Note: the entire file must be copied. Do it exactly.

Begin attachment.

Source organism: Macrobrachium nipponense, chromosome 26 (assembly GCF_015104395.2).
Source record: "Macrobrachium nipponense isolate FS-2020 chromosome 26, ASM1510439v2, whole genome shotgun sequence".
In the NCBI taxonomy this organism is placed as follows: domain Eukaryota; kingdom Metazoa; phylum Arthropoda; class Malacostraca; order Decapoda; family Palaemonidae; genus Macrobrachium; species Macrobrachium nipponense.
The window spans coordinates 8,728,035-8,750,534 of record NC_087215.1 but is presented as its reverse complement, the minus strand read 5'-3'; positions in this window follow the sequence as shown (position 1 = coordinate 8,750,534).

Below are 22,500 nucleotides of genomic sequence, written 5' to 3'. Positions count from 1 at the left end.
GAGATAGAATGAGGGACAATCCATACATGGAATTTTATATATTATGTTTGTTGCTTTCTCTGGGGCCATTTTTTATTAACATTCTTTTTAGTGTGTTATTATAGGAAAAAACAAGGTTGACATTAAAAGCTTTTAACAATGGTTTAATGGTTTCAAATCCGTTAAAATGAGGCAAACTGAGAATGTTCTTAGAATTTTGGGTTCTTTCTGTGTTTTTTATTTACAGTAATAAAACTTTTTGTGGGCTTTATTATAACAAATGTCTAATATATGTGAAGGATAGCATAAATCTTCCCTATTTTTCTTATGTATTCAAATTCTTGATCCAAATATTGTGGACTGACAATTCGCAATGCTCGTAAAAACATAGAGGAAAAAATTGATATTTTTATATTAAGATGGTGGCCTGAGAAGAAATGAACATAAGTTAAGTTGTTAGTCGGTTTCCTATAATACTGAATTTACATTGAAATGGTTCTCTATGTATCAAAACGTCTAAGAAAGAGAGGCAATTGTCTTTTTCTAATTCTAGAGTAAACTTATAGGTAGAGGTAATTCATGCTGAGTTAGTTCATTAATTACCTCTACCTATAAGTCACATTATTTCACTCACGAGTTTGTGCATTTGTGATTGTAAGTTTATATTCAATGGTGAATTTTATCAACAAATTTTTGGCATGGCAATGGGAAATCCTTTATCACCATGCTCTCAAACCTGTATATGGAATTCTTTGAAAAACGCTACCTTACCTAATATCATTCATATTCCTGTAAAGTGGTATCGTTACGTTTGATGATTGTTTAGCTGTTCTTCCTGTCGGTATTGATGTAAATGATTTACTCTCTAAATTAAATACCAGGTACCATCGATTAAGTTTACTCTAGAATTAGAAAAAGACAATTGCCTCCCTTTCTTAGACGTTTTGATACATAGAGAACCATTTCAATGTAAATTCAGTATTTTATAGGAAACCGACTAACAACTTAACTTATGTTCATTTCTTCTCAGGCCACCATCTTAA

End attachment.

Source organism: Macrobrachium nipponense, chromosome 26 (assembly GCF_015104395.2).
Source record: "Macrobrachium nipponense isolate FS-2020 chromosome 26, ASM1510439v2, whole genome shotgun sequence".
In the NCBI taxonomy this organism is placed as follows: domain Eukaryota; kingdom Metazoa; phylum Arthropoda; class Malacostraca; order Decapoda; family Palaemonidae; genus Macrobrachium; species Macrobrachium nipponense.
The window spans coordinates 8,728,035-8,750,534 of record NC_087215.1 but is presented as its reverse complement, the minus strand read 5'-3'; positions in this window follow the sequence as shown (position 1 = coordinate 8,750,534).

Below are 22,500 nucleotides of genomic sequence, written 5' to 3'. Positions count from 1 at the left end.
GAGATAGAATGAGGGACAATCCATACATGGAATTTTATATATTATGTTTGTTGCTTTCTCTGGGGCCATTTTTTATTAACATTCTTTTTAGTGTGTTATTATAGGAAAAAACAAGGTTGACATTAAAAGCTTTTAACAATGGTTTAATGGTTTCAAATCCGTTAAAATGAGGCAAACTGAGAATGTTCTTAGAATTTTGGGTTCTTTCTGTGTTTTTTATTTACAGTAATAAAACTTTTTGTGGGCTTTATTATAACAAATGTCTAATATATGTGAAGGATAGCATAAATCTTCCCTATTTTTCTTATGTATTCAAATTCTTGATCCAAATATTGTGGACTGACAATTCGCAATGCTCGTAAAAACATAGAGGAAAAAATTGATATTTTTATATTAAGATGGTGGCCTGAGAAGAAATGAACATAAGTTAAGTTGTTAGTCGGTTTCCTATAATACTGAATTTACATTGAAATGGTTCTCTATGTATCAAAACGTCTAAGAAAGAGAGGCAATTGTCTTTTTCTAATTCTAGAGTAAACTTATAGGTAGAGGTAATTCATGCTGAGTTAGTTCATTAATTACCTCTACCTATAAGTCACATTATTTCACTCACGAGTTTGTGCATTTGTGATTGTAAGTTTATATTCAATGGTGAATTTTATCAACAAATTTTTGGCATGGCAATGGGAAATCCTTTATCACCATGCTCTCAAACCTGTATATGGAATTCTTTGAAAAACGCTACCTTACCTAATATCATTCATATTCCTGTAAAGTGGTATCGTTACGTTTGATGATTGTTTAGCTGTTCTTCCTGTCGGTATTGATGTAAATGATTTACTCTCTAAATTAAATACCAGGTACCATCGATTAAGTTTACTCTAGAATTAGAAAAAGACAATTGCCTCCCTTTCTTAGACGTTTTGATACATAGAGAACCATTTCAATGTAAATTCAGTATTTTATAGGAAACCGACTAACAACTTAACTTATGTTCATTTCTTCTCAGGCCACCATCTTAA